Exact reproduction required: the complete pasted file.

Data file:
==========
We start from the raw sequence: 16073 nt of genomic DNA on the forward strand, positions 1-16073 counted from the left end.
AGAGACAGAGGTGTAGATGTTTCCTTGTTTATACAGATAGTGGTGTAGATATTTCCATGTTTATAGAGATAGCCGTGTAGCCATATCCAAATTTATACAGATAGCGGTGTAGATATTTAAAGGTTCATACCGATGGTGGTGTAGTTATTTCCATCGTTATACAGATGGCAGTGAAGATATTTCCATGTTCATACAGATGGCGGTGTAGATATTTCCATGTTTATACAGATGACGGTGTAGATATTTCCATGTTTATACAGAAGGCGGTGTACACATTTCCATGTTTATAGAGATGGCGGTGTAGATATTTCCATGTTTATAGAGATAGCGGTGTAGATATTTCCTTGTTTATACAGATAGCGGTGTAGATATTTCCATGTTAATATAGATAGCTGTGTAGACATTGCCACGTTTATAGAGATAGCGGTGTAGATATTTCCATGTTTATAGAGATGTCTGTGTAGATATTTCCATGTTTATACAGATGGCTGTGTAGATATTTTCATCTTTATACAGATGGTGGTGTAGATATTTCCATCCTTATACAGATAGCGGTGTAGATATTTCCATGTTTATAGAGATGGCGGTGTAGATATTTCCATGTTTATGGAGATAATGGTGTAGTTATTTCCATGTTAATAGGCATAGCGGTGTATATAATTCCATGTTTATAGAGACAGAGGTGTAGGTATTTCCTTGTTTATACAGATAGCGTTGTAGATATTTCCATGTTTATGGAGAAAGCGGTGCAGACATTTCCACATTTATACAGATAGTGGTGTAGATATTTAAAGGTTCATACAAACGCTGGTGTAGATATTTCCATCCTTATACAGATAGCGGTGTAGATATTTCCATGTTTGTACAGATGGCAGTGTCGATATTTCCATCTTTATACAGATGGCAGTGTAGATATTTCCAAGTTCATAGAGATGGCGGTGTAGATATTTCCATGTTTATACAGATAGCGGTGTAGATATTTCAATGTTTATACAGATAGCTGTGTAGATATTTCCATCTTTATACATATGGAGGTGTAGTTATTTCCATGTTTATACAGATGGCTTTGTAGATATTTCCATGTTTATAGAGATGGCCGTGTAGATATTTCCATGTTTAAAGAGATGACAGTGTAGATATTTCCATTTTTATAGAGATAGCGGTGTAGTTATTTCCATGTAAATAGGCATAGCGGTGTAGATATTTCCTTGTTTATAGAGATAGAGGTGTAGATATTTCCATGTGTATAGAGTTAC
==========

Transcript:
We start from the raw sequence: 16073 nt of genomic DNA on the forward strand, positions 1-16073 counted from the left end.
AGAGACAGAGGTGTAGATGTTTCCTTGTTTATACAGATAGTGGTGTAGATATTTCCATGTTTATAGAGATAGCCGTGTAGCCATATCCAAATTTATACAGATAGCGGTGTAGATATTTAAAGGTTCATACCGATGGTGGTGTAGTTATTTCCATCGTTATACAGATGGCAGTGAAGATATTTCCATGTTCATACAGATGGCGGTGTAGATATTTCCATGTTTATACAGATGACGGTGTAGATATTTCCATGTTTATACAGAAGGCGGTGTACACATTTCCATGTTTATAGAGATGGCGGTGTAGATATTTCCATGTTTATAGAGATAGCGGTGTAGATATTTCCTTGTTTATACAGATAGCGGTGTAGATATTTCCATGTTAATATAGATAGCTGTGTAGACATTGCCACGTTTATAGAGATAGCGGTGTAGATATTTCCATGTTTATAGAGATGTCTGTGTAGATATTTCCATGTTTATACAGATGGCTGTGTAGATATTTTCATCTTTATACAGATGGTGGTGTAGATATTTCCATCCTTATACAGATAGCGGTGTAGATATTTCCATGTTTATAGAGATGGCGGTGTAGATATTTCCATGTTTATGGAGATAATGGTGTAGTTATTTCCATGTTAATAGGCATAGCGGTGTATATAATTCCATGTTTATAGAGACAGAGGTGTAGGTATTTCCTTGTTTATACAGATAGCGTTGTAGATATTTCCATGTTTATGGAGAAAGCGGTGCAGACATTTCCACATTTATACAGATAGTGGTGTAGATATTTAAAGGTTCATACAAACGCTGGTGTAGATATTTCCATCCTTATACAGATAGCGGTGTAGATATTTCCATGTTTGTACAGATGGCAGTGTCGATATTTCCATCTTTATACAGATGGCAGTGTAGATATTTCCAAGTTCATAGAGATGGCGGTGTAGATATTTCCATGTTTATACAGATAGCGGTGTAGATATTTCAATGTTTATACAGATAGCTGTGTAGATATTTCCATCTTTATACATATGGAGGTGTAGTTATTTCCATGTTTATACAGATGGCTTTGTAGATATTTCCATGTTTATAGAGATGGCCGTGTAGATATTTCCATGTTTAAAGAGATGACAGTGTAGATATTTCCATTTTTATAGAGATAGCGGTGTAGTTATTTCCATGTAAATAGGCATAGCGGTGTAGATATTTCCTTGTTTATAGAGATAGAGGTGTAGATATTTCCATGTGTATAGAGTTAC